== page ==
I have, in my series of essays on France, argued that the French attitude towards Israel is self destructive, that it opens the door to Eurabia’s deadly embrace, that it punishes friends and rewards enemies. This, of course is not uniquely French, it buzzes through Europe at high energy levels. People, especially people on the left, have passionately negative attitudes towards Israel: Israel Derangement Syndrome.
One sees it also in the USA, with the Mearsheimer-Walt paper.
This second-rate job by highly placed academics on the “American Israel Lobby,” essentially argues for a French foreign policy towards the Arab world. The council of Eurabia, quite as morally vapid as any banal evil, counsels the obvious: our interests lie with an alliance with the Arabs and their petrol dollars, and Israel, while useful during the Cold War, now holds us down in the pursuit of our national interest.
The authors document what they call “unstinting support” of Israel, and then ask what could justify such support?
This extraordinary generosity might be understandable if Israel were a vital strategic asset or if there were a compelling moral case for US backing. But neither explanation is convincing. One might argue that Israel was an asset during the Cold War. By serving as America’s proxy after 1967, it helped contain Soviet expansion in the region and inflicted humiliating defeats on Soviet clients like Egypt and Syria. It occasionally helped protect other US allies (like King Hussein of Jordan) and its military prowess forced Moscow to spend more on backing its own client states. It also provided useful intelligence about Soviet capabilities.
Backing Israel was not cheap, however, and it complicated America’s relations with the Arab world. For example, the decision to give $2.2 billion in emergency military aid during the October War triggered an Opec oil embargo that inflicted considerable damage on Western economies. For all that, Israel’s armed forces were not in a position to protect US interests in the region. The US could not, for example, rely on Israel when the Iranian Revolution in 1979 raised concerns about the security of oil supplies, and had to create its own Rapid Deployment Force instead.
It is a work of admirable Eurabian logic, which suggests that the Jews are an impediment to the more “rational” alliance with the Arab world. Indeed, they argue, Israel is a liability in the war on terror and the broader effort to deal with rogue states.
The lack of understanding imbedded in such thinking suggest an impressive moral obtuseness. The layers of “othering” the Israelis – we have nothing but calculated ties between us – and “saming” the Muslims — an alliance with them is as good as an alliance with the Israelis — necessary to come to their conclusions, suggest a cultural illiteracy that only a post-Saïdian world could produce.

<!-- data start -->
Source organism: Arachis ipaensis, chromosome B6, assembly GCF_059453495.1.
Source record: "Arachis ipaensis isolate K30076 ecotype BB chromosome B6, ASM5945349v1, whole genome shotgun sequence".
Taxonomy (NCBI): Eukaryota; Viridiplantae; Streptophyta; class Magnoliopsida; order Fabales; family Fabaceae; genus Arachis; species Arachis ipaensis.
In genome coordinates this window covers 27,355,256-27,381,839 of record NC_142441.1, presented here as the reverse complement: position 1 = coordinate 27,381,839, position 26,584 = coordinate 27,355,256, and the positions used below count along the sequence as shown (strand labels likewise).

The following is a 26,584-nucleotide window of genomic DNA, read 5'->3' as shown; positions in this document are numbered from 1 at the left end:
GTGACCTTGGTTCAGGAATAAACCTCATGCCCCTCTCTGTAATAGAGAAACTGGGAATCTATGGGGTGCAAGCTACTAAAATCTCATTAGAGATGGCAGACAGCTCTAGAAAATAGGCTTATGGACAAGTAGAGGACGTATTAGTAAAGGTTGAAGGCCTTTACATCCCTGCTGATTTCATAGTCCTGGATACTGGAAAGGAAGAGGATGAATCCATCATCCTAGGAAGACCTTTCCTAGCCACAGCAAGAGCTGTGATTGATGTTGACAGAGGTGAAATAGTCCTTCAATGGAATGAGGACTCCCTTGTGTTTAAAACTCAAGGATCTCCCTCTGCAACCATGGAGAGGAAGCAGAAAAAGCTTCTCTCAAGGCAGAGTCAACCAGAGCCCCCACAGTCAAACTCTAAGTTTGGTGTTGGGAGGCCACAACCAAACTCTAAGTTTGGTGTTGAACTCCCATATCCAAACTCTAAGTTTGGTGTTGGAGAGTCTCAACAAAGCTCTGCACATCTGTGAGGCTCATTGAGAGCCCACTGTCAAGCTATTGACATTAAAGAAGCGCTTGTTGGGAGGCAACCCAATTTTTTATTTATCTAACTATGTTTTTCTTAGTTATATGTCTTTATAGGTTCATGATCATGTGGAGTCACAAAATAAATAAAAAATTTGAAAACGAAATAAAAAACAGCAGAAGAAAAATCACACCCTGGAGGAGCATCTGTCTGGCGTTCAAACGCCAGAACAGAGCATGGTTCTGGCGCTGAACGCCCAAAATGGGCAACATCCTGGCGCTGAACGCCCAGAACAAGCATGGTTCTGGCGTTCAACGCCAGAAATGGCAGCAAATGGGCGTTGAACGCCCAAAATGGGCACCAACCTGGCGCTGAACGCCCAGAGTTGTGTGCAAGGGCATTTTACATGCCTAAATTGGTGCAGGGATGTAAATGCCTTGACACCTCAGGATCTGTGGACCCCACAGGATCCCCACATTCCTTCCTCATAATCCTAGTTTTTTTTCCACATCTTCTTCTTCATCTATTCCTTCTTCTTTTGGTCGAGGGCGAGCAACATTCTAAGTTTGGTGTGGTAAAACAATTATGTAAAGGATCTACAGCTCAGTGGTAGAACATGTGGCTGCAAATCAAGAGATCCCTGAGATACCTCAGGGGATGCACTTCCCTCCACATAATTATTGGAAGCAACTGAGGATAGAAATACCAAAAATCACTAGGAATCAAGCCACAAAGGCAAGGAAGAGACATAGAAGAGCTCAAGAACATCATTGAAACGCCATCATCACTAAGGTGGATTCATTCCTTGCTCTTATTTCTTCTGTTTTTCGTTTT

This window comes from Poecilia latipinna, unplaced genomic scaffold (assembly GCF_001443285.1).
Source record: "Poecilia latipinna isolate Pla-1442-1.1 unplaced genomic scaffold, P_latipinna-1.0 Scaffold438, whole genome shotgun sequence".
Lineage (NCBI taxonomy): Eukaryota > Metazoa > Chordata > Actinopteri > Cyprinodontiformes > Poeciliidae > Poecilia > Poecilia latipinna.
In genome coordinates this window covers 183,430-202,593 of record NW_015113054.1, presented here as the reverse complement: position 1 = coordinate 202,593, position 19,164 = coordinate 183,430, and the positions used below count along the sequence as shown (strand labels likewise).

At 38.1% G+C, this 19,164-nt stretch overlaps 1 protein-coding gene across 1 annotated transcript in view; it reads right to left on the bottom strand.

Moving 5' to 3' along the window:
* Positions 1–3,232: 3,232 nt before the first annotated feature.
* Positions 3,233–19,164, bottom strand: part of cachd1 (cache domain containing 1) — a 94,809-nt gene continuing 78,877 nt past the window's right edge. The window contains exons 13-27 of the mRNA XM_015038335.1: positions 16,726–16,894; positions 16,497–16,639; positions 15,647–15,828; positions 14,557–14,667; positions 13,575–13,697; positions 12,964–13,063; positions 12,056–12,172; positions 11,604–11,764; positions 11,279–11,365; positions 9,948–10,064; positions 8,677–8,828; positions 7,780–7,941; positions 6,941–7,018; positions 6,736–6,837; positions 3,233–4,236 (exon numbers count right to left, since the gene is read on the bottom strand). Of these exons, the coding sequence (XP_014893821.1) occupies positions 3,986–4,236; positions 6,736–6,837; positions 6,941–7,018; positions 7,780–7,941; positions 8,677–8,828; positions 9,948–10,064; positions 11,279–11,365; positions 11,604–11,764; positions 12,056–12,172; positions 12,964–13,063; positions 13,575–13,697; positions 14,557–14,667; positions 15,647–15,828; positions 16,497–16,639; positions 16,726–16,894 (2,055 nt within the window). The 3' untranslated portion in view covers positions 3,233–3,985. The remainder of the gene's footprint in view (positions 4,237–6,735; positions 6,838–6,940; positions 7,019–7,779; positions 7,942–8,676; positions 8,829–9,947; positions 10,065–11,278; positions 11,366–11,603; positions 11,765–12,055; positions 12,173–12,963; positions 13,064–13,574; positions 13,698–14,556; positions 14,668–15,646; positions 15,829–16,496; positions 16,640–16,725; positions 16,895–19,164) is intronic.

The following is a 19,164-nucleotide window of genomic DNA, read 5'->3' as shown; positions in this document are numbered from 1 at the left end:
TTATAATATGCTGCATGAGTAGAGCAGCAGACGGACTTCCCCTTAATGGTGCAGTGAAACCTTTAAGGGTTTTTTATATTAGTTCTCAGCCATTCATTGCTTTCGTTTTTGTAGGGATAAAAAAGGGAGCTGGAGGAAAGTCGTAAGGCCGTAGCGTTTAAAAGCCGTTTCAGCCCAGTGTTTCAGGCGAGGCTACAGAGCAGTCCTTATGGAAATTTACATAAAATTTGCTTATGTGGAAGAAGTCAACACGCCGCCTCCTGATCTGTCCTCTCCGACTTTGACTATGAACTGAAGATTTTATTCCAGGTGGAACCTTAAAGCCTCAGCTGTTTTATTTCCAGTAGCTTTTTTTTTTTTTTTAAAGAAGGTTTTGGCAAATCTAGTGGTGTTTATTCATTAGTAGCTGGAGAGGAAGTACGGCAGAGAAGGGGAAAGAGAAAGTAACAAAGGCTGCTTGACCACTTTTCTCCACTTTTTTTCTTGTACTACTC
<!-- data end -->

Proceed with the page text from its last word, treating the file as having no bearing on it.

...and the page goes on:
The terrorist organisations that threaten Israel do not threaten the United States, except when it intervenes against them (as in Lebanon in 1982). Moreover, Palestinian terrorism is not random violence directed against Israel or ‘the West’; it is largely a response to Israel’s prolonged campaign to colonise the West Bank and Gaza Strip.
This logic replicates perfectly the logic of both European appeasement of the Nazis in the 1930s (give them Czechoslovakia and they’ll be satisfied), and the al Durah alliance that has worked so brilliantly for the French over the last half-decade. We sell out Israel and our Jews, dedicated allies and participants in our democracies, to pacify nations and people who despise and fear us, and will turn on us whenever we displease them, as in the Danish Cartoon affair. An alliance with them is as good as one with the Jews.
After all, they only hate the Jews and not us; indeed they only hate us because we support the Jews. And if we turn on the Jews, they will appreciate and respect us for selling out our friends and embracing our enemies.
The big difference between the USA and Europe, is that here we still have a sufficiently independent and lively intellectual community, that the piece, with all its shoddy scholarship and infantile logic, gets a thorough critique, even from people who are not known for their pro-Israel attitudes. In Europe, this kind of stuff dominates public discourse.
As Pierre-André Taguieff puts it, “When all the fishes swim in the same direction, it’s because they’re dead.”